Wednesday, August 28, 2019
Today at 1:00 in the BOCC Hearing Room, the Peaceful Valley Boy Scout Ranch made its presentation to get a zoning change from Agricultural status to a PUD (Planned Unit Development), and it was unanimously approved by the Board. In my blog yesterday I had pointed out that it was my fervent hope that all my questions in regards to this matter would prove to be groundless and that I could gain reassurance that the enormous BSA Ranch (Boy Scouts of America), my western neighbor, was not up to anything suspicious due to the fact that its parent organization has fallen on hard times in recent years.
The presentation was made. It was thorough and the public was asked to make comments. That was why I was there. I had three minutes to make my points and ask my questions. I spent my three minutes asking the questions at the top of my list and making a few observations, but I was unable to get to them all. That is the way it works in a hearing. I went first and was relatively sure that others in the crowd would ask the questions I did not get to ask. My focus was on valuable water reserves and to point out that even though I was an ardent fan of the BSA, I viewed this recent downturn for the Scouts a potentially problematic situation. Since the BSA was in trouble, this vast land was an asset that understandably could help them resolve financial issues if it were sold. Since it is in Elbert County, there is a genuine thirst for their water reserves by neighboring communities.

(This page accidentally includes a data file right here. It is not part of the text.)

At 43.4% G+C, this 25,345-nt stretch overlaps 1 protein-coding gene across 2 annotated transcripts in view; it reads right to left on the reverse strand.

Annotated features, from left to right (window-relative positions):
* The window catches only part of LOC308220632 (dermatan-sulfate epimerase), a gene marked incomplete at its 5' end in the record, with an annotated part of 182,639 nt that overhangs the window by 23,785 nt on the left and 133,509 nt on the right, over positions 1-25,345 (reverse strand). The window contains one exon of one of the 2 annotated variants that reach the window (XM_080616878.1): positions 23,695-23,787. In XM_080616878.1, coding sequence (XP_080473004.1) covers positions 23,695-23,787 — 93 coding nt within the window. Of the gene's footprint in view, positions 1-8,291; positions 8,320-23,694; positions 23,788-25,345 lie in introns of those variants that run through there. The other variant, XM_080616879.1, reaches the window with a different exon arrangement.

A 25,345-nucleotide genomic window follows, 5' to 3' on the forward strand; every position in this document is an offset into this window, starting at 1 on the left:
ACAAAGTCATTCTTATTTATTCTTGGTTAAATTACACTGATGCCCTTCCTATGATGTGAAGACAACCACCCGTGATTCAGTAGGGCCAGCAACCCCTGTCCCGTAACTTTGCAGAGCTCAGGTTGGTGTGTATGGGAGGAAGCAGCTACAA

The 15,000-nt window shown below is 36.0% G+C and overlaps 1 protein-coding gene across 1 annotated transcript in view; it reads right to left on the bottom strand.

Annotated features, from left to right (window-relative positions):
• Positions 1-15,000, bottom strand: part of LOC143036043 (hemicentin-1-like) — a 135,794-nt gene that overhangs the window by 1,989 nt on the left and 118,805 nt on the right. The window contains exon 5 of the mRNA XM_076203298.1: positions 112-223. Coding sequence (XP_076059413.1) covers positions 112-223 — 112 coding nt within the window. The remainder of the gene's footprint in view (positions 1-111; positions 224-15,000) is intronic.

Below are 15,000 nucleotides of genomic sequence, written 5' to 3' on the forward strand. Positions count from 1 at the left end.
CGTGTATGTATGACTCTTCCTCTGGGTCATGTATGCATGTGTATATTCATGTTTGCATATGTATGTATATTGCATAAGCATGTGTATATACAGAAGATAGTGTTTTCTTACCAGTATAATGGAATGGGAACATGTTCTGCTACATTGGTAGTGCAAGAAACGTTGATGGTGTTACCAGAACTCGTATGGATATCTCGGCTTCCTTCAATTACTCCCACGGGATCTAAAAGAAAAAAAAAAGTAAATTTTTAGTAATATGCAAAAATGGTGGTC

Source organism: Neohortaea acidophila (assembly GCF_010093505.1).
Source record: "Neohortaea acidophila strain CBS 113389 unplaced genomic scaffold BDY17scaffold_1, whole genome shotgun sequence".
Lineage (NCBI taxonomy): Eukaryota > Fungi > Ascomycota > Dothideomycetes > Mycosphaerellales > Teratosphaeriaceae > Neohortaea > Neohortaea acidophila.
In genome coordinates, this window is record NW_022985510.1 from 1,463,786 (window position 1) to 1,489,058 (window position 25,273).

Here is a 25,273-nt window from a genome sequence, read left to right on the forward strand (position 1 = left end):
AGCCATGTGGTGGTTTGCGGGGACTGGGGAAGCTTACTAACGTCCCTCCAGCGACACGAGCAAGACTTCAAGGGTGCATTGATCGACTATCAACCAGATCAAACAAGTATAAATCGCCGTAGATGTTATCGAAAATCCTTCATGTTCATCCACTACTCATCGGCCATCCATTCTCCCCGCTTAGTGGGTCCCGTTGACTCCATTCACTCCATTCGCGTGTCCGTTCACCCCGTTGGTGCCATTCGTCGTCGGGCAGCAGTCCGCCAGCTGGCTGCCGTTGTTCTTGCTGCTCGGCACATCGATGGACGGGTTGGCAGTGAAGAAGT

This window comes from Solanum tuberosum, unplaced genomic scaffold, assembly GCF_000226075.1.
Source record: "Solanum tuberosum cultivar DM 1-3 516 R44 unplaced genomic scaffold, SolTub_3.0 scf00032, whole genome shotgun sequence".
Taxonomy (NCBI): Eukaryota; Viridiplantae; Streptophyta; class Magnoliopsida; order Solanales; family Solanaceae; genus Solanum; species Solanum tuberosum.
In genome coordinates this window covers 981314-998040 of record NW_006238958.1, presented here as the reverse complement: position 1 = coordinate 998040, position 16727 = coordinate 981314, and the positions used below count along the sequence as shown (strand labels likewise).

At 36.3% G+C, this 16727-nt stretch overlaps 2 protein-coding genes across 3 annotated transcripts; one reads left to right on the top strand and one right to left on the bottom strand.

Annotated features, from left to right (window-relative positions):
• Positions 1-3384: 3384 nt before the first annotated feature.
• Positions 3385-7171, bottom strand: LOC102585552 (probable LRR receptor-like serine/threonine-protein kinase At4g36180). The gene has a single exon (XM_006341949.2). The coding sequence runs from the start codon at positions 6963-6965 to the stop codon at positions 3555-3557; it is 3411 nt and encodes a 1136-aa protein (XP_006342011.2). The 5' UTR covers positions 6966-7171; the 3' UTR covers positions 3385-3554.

I also took the time to point out that recent unrest toward the county government regarding what the citizenry viewed as unbridled development was in part fueling this present concern. I pointed out that letters to the adjacent neighbors were vague and the county provided little information to those searching the topic online or over the phone.